Amazingly, the code listing for the AGC program can be downloaded as a PDF file. There is also an equivalent program for the lunar lander.

The AGC was designed to be fault-tolerant and was able to run several sub programs in priority order. Each of these sub programs was given a time slot to use the computer's sparse resources. During the mission the AGC became overloaded and issued a "1202" alarm code.

Neil Armstrong asked Mission Control for clarification on the 1202 error. Jack Garman, a computer engineer at Nasa (pictured below, left), who worked on the Apollo Guidance Program Section, told mission control that the error could be ignored in this instance, which meant the mission could continue. Apollo 11 landed a few seconds later.

Experts cite the AGC as fundamental to the evolution of the integrated circuit. It is regarded as the first embedded computer.

The importance of this computer was highlighted in a lecture by astronaut David Scott who said: "If you have a basket ball and a baseball 14 feet apart, where the baseball represents the moon and the basketball represents the Earth, and you take a piece of paper sideways, the thinness of the paper would be the corridor you have to hit when you come back."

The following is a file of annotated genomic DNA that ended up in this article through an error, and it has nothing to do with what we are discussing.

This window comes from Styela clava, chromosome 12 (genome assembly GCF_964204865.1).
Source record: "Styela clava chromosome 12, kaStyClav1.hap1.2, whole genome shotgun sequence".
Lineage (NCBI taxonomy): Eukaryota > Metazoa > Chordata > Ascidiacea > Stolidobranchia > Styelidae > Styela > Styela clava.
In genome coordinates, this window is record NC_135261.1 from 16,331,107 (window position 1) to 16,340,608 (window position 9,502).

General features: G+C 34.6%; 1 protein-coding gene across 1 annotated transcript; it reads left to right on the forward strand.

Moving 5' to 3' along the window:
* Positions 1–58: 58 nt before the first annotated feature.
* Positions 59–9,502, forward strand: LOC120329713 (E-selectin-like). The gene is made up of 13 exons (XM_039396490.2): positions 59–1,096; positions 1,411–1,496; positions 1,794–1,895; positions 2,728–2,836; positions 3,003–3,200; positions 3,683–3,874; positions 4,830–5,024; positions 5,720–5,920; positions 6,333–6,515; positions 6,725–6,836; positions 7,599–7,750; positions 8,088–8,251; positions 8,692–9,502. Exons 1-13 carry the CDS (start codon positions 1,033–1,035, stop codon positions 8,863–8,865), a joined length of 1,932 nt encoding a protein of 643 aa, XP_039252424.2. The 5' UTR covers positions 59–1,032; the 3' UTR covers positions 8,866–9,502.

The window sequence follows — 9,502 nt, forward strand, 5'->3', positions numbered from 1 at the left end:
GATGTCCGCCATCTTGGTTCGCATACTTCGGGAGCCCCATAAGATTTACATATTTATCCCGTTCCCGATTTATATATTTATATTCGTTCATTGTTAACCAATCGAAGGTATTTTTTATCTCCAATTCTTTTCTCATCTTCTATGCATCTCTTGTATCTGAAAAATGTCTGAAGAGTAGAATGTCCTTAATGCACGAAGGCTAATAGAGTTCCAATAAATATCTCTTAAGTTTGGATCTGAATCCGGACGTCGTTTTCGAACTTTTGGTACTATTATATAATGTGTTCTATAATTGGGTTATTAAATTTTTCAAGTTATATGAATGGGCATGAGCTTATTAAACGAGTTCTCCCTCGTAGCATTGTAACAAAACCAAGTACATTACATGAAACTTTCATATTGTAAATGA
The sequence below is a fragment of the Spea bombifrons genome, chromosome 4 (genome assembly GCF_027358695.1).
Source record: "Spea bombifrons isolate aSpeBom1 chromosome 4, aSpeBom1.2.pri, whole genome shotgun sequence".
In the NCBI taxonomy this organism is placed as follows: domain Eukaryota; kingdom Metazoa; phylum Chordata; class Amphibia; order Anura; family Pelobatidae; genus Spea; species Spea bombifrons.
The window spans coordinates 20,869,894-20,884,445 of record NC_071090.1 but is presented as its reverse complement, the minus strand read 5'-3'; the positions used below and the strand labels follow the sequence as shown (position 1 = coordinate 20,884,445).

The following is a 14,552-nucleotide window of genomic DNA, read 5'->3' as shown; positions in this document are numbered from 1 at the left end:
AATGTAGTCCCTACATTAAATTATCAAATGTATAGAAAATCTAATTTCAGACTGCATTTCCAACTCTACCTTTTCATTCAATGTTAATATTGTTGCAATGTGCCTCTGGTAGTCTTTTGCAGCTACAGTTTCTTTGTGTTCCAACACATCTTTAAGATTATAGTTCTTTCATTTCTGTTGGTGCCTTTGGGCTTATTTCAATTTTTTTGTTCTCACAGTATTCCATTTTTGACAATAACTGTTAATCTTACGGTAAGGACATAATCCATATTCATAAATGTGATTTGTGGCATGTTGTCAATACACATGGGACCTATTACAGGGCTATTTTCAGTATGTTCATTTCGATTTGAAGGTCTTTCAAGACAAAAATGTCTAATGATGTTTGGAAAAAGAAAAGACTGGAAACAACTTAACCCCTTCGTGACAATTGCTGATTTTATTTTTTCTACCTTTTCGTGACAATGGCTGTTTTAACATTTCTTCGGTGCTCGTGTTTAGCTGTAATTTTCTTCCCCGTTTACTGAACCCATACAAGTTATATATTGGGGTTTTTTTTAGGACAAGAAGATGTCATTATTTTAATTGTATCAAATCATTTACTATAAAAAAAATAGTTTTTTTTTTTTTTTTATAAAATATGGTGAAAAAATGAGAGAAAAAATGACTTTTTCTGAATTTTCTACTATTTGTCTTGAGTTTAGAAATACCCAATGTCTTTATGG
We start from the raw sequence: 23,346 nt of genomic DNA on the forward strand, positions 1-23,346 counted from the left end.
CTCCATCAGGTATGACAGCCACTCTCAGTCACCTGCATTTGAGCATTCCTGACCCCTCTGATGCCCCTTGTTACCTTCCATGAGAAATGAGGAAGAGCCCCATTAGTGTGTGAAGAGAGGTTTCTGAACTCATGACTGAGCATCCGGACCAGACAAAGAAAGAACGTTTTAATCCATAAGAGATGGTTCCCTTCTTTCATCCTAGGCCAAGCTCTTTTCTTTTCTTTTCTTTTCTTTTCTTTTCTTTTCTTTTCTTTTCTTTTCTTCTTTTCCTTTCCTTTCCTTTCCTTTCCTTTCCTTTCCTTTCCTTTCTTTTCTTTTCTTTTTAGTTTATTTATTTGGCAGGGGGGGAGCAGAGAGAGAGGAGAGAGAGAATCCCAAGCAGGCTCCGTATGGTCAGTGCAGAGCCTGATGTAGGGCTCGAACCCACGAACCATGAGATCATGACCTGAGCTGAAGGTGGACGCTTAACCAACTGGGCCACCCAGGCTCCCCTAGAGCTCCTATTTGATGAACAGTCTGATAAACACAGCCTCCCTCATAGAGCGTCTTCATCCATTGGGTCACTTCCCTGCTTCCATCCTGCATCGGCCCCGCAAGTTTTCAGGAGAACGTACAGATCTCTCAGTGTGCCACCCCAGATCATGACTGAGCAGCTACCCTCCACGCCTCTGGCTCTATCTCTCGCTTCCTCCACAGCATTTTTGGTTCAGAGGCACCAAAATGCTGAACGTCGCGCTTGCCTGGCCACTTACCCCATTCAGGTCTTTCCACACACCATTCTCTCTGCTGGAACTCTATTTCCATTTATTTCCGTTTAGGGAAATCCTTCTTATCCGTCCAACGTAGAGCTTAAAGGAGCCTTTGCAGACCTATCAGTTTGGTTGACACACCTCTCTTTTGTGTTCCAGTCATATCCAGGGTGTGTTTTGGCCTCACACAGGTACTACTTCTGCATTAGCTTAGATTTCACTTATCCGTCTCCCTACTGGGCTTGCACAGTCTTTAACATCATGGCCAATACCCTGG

While the astronauts would probably have preferred to fly the spacecraft manually, only the AGC could provide the accuracy in navigation and control required to send them to the Moon and return them safely home again, independent of any Earth-based navigation system.

IBM computers on Apollo 11

Along with the APG, mainframes were also heavily used in the Apollo programme. Over 3,500 IBM employees were involved, (pictured below). The Goddard Space Flight Center used IBM System/360 Model 75s for communications across Nasa and the spacecraft. IBM Huntsville designed and programmed the Saturn rocket instrument unit, while the Saturn launch computer at the Kennedy Space Center was operated by IBM.

An IBM System/360 Model 75 was also used at Nasa's Manned Spacecraft Center in Houston. This computer was used by Neil Armstrong and Buzz Aldrin to calculate lift-off data required to launch the Lunar Module off the Moon's surface and enable it to rendezvous with Command Module pilot Michael Collins for the flight back to Earth.